OK, confession time. I forgot my son last week. I mean, not all day or anything, just for about 11 minutes last Thursday night. And I remembered as soon as he called me. The phone rang and I literally answered the phone: “OH MY GOSH JACK, I’M SO SORRY! I’M ON MY WAY!!” Fear, embarrassment, overwhelm, guilt and shame rushed through me.
I’m blaming it on COVID and quarantine-brain. I’m NOT overanalyzing questions like, “Do I subconsciously not like him?” “Is this because he was disrespectful earlier in the day?” “Am I a bad mom?” “What will the coach think of me?” Nor am I thinking about things like, “No other mom does this.” “I can’t believe I dropped the ball on the second practice pick up.” “Are you new at this parenting thing Amy???”
Ok, I’m not thinking these things anymore. But driving (over the speed limit) on the way to my son’s middle school, I was thinking ALL OF THESE THINGS. I called my daughter – to let her know I would be late getting home. I called my fiancé – to get some kind of reassurance that I’m not a horrible person. And I called Jack back twice to reassure him I was coming.
When I got to the school (23 minutes late in total), Jack was standing with his coach showing him videos of rodeos from the past season. They were both smiling and laughing. I pulled up to them, jumped out of the car (with no mask, because damn COVID!!) and began apologizing.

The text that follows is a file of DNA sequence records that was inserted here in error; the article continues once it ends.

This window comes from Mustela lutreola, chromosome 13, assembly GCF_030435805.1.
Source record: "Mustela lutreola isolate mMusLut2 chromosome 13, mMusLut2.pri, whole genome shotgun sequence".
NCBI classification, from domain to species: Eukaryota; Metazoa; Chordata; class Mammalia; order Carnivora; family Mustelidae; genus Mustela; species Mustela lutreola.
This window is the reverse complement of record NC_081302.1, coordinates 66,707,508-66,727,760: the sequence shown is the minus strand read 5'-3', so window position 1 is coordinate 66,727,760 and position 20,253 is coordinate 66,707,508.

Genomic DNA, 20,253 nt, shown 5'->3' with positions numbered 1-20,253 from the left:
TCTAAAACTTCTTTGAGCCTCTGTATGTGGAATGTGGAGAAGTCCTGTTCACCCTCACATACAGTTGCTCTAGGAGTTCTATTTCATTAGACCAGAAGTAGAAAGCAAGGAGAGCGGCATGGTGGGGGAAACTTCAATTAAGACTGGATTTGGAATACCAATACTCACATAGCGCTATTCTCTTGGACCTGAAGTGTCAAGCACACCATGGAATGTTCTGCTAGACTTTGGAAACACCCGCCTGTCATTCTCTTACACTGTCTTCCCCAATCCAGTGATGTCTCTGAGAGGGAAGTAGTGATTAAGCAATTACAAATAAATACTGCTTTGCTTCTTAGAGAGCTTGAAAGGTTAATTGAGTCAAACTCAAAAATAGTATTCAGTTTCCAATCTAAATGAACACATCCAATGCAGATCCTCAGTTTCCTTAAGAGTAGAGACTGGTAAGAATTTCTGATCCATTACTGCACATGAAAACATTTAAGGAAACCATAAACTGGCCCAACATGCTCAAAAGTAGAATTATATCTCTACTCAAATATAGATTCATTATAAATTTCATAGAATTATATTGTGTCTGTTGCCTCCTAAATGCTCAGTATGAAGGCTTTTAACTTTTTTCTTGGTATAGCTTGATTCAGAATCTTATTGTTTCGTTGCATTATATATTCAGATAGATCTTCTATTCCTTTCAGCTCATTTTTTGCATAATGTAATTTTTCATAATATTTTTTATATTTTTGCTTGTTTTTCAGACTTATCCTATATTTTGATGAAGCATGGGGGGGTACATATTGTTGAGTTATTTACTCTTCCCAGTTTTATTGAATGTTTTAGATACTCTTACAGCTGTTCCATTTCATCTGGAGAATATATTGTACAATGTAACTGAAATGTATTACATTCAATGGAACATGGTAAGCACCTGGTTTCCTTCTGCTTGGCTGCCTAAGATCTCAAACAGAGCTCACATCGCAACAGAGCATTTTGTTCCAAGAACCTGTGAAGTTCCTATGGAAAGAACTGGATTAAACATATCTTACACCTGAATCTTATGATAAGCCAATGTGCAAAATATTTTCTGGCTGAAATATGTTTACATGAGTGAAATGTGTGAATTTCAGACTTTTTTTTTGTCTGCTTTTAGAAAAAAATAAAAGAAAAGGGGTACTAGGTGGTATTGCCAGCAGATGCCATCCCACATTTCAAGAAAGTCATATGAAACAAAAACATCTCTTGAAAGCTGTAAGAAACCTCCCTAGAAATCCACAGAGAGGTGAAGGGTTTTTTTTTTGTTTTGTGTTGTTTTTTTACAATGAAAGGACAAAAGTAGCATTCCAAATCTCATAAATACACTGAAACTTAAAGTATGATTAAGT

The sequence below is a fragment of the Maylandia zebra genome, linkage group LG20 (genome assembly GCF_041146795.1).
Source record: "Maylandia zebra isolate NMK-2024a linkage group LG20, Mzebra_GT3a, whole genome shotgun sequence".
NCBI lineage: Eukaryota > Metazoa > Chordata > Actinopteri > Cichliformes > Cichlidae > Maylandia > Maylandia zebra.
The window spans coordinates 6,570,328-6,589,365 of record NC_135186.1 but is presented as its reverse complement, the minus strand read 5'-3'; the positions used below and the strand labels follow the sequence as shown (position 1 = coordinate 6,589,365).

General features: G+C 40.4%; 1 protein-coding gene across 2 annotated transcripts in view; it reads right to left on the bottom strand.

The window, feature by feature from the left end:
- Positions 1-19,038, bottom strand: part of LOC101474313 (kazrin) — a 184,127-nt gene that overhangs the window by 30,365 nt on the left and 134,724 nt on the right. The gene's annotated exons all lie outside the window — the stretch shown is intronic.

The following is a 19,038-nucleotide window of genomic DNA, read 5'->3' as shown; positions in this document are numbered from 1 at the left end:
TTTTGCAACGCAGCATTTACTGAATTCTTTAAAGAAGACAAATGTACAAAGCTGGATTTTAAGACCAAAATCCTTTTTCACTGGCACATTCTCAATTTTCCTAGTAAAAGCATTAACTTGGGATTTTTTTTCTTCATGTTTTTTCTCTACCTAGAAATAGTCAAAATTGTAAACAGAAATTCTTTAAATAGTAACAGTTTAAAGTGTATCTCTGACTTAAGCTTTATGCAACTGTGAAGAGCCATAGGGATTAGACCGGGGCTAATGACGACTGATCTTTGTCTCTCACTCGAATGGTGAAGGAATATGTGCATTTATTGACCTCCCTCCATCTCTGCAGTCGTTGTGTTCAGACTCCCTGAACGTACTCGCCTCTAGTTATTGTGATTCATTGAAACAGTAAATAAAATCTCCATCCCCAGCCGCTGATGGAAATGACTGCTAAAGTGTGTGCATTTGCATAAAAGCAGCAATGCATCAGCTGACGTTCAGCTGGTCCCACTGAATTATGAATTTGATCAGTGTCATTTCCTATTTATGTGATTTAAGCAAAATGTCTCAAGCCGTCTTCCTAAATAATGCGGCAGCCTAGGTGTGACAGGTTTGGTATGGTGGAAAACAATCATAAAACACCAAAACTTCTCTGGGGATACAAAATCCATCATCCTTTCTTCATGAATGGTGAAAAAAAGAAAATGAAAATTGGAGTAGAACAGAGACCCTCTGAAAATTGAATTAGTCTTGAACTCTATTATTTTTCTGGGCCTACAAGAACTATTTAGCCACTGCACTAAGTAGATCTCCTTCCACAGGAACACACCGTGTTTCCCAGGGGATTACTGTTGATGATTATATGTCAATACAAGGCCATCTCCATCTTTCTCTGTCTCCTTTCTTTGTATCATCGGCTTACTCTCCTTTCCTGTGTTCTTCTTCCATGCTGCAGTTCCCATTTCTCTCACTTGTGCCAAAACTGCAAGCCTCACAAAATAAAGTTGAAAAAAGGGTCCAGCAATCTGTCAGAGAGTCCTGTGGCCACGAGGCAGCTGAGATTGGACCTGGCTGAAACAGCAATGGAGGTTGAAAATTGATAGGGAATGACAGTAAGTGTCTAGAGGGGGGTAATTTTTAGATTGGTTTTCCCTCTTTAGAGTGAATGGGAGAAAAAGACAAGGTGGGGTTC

The coach smiled at me and it wasn’t even the sympathetic “it’s ok, all high-strung, working moms act this way” kind of smile. It was genuine. He said, “No worries, we’re all out of practice. Jack is fun to hang out with.” And that was all it took. I blinked back tears, hugged Jack, thanked the coach and we got in the car.
I started to apologize to Jack again and he said, “Mom, it’s really ok, you’re a great mom.” It’s as if he knew some type of Jedi-mind trick into what I was thinking.
We’re all out of practice.
Those words reminded me of the importance of giving ourselves grace as we begin to return to our schedules, our busy-ness, our kids’ activities and social engagements. We’re out of practice.
We’ll get there friends, I promise. Let us all be like Jack’s coach with each other – grace and patience through connection.